Ben Clark’s professional education didn’t end with his surveying and GIS undergraduate degree at UniSA in Adelaide.
Those qualifications helped his move into the asset management space in the Local Government sector, but even though his career was developing he kept studying while working.
Clark added an MBA from RMIT in Melbourne, and also embraced the professional development opportunities offered through IPWEA.
“One of my former managers steered me towards IPWEA and once I had a look it really started to speak to me as I defined the area I wanted to work in and it became the most relevant professional body for me,” says Clark.
Now 37, Clark has just taken up as a Director Works and Engineering at the Barossa Council north of Adelaide, but he is also finishing his term as chair of Young IPWEA, an organisation he has been involved with for some years.
“Even when I’m past president I really want to be involved and I certainly recommend it to anyone in my workplace to get involved, because it’s been invaluable,” says Clark.
He says it has helped him not only develop his professional network, but also given him insight into other projects through site visits organized by the membership.
“It’s anything from inspecting streetscape upgrades to upgrades on buildings and other facilities, and its actually really eye opening to see these other projects and visit them with members,” says Clark.
“We’ve done tours of the underground tunnels for the new bus network, and also looked at open space and wetlands developments, so it’s been very broad.”
Clark observes an emerging generational change in the profession as older members start to retire, presenting younger members with an opportunity to “really stamp our mark on the industry moving forward.”
“We are involved in using new and emerging technologies and there’s a growing emphasis on sustainability, so it’s really time for us to plant our flag and change things and leave the profession in good shape for the generation after us,” he says.
Clark has enjoyed the YIPWEA network in South Australia, which he estimates at around 60 strong, and that had led to contact with national and international peers.
He is an advocate of the Coffee Cup Challenge, which matches younger and older members in a mentorship program which is a productive exchange of ideas in both directions.
This professional networking is not just social, says Clark, but plays a key role in ongoing professional development.
“It has helped motivate me to move through my career and not being satisfied and stagnant,” he says.
“I’m always looking for a new challenge, that is what I try and recommend to young professionals when they have an opportunity to do something which is slightly outside what they have done, because you need to diversify and not stay in your comfort zone.”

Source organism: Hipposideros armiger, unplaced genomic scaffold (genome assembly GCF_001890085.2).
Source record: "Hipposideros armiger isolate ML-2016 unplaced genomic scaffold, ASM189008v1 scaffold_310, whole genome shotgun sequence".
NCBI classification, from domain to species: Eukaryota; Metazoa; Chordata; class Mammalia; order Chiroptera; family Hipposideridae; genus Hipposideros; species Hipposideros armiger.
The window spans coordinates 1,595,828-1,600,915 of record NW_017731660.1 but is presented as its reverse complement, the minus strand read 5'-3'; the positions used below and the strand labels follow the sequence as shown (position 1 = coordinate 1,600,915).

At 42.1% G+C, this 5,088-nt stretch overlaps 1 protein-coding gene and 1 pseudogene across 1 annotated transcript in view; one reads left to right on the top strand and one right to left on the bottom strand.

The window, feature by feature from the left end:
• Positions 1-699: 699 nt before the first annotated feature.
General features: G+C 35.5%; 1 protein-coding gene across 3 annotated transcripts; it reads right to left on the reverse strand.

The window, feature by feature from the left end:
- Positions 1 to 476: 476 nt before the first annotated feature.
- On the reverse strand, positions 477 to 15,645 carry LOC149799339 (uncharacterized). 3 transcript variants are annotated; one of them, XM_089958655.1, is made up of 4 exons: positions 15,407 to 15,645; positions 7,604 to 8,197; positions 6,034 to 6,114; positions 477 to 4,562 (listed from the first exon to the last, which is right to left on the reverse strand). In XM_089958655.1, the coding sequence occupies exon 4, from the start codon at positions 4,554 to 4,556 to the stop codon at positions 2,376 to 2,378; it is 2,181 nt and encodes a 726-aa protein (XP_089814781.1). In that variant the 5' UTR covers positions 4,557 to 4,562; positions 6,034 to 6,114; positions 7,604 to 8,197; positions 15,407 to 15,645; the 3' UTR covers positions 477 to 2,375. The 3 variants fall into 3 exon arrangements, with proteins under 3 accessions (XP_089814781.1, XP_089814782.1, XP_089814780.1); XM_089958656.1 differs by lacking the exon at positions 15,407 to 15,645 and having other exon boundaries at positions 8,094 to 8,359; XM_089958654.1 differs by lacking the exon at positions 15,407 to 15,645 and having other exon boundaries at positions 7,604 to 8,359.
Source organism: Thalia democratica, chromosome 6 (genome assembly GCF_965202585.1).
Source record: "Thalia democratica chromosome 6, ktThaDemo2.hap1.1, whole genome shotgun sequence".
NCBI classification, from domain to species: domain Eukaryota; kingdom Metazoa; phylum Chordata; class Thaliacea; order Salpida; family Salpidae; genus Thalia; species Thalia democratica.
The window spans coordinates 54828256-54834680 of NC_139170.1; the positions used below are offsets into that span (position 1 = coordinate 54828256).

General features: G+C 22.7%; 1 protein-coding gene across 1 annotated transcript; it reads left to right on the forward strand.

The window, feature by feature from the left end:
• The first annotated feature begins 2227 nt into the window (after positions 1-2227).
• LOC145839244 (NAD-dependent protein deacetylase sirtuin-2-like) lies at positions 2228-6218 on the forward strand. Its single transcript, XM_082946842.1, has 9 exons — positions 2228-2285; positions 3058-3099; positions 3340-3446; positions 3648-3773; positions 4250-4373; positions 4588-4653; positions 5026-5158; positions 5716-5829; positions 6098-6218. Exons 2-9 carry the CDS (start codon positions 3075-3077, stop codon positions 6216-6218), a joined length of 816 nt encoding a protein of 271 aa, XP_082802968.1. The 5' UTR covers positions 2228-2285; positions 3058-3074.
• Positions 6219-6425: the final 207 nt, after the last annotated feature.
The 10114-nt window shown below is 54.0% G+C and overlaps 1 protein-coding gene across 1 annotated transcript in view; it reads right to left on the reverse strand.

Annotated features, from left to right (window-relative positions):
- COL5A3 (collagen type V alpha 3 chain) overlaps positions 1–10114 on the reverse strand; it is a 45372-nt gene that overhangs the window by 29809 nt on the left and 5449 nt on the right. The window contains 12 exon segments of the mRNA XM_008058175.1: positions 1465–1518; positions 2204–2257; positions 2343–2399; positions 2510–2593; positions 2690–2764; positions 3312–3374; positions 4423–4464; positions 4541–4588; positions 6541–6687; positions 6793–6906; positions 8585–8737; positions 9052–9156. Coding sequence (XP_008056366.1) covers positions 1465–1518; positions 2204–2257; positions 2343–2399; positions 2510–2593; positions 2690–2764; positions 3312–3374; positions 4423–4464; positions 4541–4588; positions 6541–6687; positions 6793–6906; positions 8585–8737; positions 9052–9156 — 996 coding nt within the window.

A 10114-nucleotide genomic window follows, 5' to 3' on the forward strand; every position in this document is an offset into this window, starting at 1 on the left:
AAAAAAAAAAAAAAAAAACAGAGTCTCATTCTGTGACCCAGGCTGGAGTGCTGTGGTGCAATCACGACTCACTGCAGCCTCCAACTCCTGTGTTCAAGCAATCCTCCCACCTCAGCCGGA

Another young engineer with a passion to spread the word about the profession is Felicity Furey, who is building on her 12 years working on infrastructure projects in an education role at Swinburne University of Technology and in advisory not-for-profit roles aimed at inspiring young women to pursue civil engineering.
Furey’s mission is to spread the word to young women that a rewarding career in education is an option, and recently took her message to the International Public Works Conference in Adelaide in May
“My education activism really started out of my own frustration,” says Furey.
“I knew there weren’t many female engineers and people were talking about how much they are needed, and I just wanted to do something about it rather than read depressing reports.”
Furey co-founded Power of Engineering which conducts workshops for high school students and support emerging diverse leaders in the industry through her WeAspire initiative, introducing other speakers and then delivering “immersive experiences” of engineering.
“The students and emerging leaders get to see role models and then they participate and collaborate on being engineers themselves,” she says.
“It’s very gratifying when you see that you’ve planted the seed for somebody.”
Furey believes that if more women became engineers this would be one solution to the skills shortage in the profession.
“If we got more women into engineering we could almost double the number of people in the industry and that would have a big impact,” she says.
Furey considers herself a case in point. She was originally attracted to art, but was then inspired in a different direction by a physics teacher.
“I don’t really consider art and engineering too far apart, because engineers are problem solvers who are creating solutions and figuring things out,” she says.
“It takes a lot of creativity to do that.”
Many young women, she says, don’t become engineers because they weren’t told what engineering is, and that it is a potential path for them.
Furey’s mission now is to play the role her physics teacher played in her own career, educating and inspiring young engineers – and particularly female engineers – of tomorrow.